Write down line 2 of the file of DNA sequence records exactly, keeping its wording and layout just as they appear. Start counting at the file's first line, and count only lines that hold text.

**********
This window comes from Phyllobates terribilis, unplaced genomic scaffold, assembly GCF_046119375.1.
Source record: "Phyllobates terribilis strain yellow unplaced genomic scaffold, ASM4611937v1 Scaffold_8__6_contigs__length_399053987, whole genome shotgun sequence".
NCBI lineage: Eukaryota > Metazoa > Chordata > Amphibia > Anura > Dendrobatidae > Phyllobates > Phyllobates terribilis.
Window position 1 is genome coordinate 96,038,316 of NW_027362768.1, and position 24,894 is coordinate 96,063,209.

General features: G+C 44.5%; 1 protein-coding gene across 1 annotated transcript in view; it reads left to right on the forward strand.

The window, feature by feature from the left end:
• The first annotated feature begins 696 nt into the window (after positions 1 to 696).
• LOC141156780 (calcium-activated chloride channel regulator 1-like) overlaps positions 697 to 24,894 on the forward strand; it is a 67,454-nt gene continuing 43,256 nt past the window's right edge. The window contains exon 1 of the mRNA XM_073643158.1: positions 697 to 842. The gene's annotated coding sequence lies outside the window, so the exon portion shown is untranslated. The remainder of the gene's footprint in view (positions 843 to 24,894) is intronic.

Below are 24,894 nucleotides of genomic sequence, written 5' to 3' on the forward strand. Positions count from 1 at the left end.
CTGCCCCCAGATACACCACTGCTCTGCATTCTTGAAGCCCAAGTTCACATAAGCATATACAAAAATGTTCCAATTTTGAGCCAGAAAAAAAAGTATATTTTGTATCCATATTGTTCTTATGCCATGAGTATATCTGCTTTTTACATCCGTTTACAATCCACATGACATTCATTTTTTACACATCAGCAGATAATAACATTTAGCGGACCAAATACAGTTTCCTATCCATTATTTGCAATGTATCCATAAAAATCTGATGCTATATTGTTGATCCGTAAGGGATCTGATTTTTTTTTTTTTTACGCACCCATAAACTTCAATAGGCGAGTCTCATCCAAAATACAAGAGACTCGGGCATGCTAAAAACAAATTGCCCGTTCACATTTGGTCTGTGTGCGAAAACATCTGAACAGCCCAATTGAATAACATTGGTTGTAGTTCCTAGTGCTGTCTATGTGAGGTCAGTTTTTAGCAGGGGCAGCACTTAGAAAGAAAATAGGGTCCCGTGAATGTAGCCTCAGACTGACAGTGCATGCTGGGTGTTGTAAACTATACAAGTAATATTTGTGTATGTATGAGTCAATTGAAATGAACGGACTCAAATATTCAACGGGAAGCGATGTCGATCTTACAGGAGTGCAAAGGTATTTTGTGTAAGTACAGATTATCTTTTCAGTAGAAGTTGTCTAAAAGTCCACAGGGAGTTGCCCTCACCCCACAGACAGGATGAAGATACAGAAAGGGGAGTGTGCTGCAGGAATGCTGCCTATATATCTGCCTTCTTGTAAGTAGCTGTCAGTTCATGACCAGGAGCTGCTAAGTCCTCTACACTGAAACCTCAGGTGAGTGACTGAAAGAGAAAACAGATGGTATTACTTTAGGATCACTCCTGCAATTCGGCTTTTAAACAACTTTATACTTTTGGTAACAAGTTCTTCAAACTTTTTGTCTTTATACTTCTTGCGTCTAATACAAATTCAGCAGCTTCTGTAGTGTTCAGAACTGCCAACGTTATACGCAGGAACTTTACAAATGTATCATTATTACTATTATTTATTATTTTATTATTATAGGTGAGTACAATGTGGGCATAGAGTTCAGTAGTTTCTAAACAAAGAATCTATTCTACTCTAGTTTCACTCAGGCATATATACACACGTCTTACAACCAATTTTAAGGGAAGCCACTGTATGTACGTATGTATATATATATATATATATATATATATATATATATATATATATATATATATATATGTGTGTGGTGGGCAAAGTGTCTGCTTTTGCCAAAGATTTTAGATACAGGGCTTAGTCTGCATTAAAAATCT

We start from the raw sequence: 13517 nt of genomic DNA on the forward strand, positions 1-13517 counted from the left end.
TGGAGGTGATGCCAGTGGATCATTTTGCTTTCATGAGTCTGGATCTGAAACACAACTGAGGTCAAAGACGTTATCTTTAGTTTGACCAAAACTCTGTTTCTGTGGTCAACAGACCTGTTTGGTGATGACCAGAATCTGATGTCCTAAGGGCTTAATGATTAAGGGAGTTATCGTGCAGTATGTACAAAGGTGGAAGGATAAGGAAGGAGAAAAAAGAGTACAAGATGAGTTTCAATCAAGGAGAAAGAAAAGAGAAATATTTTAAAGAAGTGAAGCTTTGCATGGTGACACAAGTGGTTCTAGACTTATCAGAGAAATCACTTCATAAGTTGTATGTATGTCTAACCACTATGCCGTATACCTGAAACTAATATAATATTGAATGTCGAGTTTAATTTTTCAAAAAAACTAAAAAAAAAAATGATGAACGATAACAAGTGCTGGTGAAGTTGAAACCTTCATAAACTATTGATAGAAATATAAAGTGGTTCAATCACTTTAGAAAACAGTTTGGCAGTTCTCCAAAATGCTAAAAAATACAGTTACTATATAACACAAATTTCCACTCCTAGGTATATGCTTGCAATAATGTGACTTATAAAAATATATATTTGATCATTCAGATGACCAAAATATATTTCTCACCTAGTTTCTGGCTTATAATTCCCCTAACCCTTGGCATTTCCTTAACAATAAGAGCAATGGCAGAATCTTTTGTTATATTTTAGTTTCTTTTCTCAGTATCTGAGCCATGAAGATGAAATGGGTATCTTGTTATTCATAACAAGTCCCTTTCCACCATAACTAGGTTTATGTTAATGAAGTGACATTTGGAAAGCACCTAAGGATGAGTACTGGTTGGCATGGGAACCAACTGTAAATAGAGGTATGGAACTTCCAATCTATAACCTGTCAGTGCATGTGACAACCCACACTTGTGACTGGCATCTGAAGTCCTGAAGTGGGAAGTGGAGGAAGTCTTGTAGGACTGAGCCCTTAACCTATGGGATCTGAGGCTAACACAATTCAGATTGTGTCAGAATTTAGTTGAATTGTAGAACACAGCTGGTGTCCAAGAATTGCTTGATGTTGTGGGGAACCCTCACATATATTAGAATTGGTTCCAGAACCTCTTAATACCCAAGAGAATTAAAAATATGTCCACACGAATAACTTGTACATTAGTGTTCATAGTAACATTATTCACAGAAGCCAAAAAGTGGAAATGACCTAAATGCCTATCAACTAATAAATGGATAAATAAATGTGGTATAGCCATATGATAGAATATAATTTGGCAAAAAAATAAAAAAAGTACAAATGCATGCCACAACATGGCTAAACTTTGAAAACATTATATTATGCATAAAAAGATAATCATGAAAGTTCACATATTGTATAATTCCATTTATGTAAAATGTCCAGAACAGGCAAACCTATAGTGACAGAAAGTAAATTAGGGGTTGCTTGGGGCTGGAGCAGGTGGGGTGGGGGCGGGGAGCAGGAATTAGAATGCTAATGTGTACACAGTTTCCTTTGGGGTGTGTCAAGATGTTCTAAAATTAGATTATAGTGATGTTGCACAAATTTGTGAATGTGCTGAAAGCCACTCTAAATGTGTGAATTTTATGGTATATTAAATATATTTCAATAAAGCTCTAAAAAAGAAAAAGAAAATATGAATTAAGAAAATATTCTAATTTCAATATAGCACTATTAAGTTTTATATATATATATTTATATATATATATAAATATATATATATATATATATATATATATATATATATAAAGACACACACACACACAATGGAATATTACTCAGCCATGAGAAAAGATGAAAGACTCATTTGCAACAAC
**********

Source record: "Phyllobates terribilis strain yellow unplaced genomic scaffold, ASM4611937v1 Scaffold_8__6_contigs__length_399053987, whole genome shotgun sequence".